The Truth About Fat
Fats are broken down into 3 categories:
1. Saturated fats
2. Mono-unsaturated fats
3. Poly-unsaturated fats (this includes Omega 3 and Omega 6 essential fatty acids [EFAs])
Let’s take a look at:
Poly-Unsaturated Fats, Fatty Acids, and Essential Fatty Acids
The key roles that fat plays in your body are in the breakdown for their fatty acids and in energy.
Fatty acids are vital to your health and well being. Fatty acids are the acids that are produced when fat is broken down. Your body uses fatty acids to perform key functions in your body which involve the brain, eyes, heart, lungs, nerves, skin, hair, digestion, and hormones.
Your body also burns fat for energy. The extra energy that is not burned or used in your body is stored in adipose tissue. Adipose then protects and cushions the organs in your body. The “fat” that many people dislike on their bodies (in the form of love handles, big thighs, or flabby bellies) is not fat per se, it’s adipose tissue.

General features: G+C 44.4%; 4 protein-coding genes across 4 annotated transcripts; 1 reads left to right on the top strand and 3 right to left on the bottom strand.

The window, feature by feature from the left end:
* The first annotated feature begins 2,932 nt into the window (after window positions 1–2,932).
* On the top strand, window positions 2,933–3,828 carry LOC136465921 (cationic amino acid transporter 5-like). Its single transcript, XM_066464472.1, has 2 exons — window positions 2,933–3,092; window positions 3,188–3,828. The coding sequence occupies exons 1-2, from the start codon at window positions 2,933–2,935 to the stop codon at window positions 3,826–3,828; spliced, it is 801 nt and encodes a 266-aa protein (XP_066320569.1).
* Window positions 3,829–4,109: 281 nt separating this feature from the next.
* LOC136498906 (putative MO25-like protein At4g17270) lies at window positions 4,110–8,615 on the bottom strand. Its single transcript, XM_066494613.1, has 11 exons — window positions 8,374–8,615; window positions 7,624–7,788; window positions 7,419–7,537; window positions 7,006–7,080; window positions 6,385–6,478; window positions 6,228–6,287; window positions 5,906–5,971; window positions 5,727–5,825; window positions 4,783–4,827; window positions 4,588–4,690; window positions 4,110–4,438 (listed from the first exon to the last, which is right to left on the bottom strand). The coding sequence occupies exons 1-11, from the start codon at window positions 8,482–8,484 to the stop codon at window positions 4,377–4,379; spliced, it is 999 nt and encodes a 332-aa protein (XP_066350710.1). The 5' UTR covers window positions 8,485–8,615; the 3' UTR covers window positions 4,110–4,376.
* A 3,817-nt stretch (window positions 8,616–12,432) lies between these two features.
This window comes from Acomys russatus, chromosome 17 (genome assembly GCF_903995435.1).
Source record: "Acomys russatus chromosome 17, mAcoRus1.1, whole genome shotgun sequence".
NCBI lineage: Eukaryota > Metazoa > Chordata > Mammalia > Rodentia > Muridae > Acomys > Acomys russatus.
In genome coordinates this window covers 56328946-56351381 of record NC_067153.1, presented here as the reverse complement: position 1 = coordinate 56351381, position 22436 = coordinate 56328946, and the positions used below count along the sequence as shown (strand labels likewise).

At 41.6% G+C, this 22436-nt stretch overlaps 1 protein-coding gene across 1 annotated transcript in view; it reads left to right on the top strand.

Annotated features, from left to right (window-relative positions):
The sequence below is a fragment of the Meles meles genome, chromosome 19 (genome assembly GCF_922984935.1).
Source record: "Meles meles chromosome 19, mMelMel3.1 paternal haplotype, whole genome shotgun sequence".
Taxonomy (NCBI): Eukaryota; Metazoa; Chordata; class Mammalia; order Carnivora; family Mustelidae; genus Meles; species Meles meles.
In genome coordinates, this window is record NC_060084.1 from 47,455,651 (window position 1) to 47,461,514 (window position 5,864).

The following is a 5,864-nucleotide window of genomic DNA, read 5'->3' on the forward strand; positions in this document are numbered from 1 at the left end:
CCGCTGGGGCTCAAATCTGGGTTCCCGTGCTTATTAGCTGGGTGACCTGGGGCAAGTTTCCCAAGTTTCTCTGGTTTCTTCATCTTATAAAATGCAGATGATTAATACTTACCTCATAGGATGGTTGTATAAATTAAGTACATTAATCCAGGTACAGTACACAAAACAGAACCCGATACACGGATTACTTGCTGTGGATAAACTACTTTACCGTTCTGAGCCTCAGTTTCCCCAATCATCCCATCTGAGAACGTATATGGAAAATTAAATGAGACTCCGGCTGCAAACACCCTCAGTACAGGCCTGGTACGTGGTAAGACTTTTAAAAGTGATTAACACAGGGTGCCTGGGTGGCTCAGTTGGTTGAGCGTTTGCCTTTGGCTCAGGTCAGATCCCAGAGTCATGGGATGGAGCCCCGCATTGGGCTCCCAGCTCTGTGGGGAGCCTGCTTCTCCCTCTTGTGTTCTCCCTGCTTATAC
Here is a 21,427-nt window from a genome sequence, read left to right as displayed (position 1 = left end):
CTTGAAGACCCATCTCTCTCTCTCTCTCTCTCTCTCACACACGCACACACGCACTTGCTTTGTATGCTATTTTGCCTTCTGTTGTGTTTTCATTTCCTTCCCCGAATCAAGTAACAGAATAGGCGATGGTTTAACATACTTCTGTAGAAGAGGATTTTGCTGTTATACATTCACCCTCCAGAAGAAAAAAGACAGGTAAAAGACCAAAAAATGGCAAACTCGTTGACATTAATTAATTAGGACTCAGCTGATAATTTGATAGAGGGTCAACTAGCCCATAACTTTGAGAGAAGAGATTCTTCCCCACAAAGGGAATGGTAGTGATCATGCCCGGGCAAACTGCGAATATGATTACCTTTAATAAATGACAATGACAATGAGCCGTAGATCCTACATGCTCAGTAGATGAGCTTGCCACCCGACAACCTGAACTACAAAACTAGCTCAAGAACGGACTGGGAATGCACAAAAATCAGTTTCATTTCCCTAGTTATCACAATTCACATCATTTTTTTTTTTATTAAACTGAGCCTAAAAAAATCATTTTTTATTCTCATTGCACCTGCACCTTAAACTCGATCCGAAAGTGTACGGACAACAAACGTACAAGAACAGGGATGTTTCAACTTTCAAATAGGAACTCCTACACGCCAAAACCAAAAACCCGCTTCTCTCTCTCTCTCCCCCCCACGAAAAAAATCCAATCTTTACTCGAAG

The human body can produce all but 2 of the fatty acids it needs. These 2 fatty acids are linoleic acid (LA acid), which is the “parent” fatty acid to the Omega 6 family) and alpha-linolenic acid (ALA acid) which is the “parent” fatty acid in the Omega 3 family.
Essential fatty acids (EFA’s) . When the word “essential” is used in a nutrition context, it refers to something that body cannot make on its own and must find from outside sources – i.e., your diet.
Foods High in Omega 3 include:
- Flax seeds
- Cold water fish such as salmon, herring, mackerel
Foods High in Omega 6 include:
- Sunflower seeds
- Vegetable oils such as corn, sunflower, sesame, soybean, safflower
- Pumpkin seeds
And then of course there are Essential Fatty Acid Supplements in pill form – stay tuned for info on the doctor recommended EFAs to supplement your diet!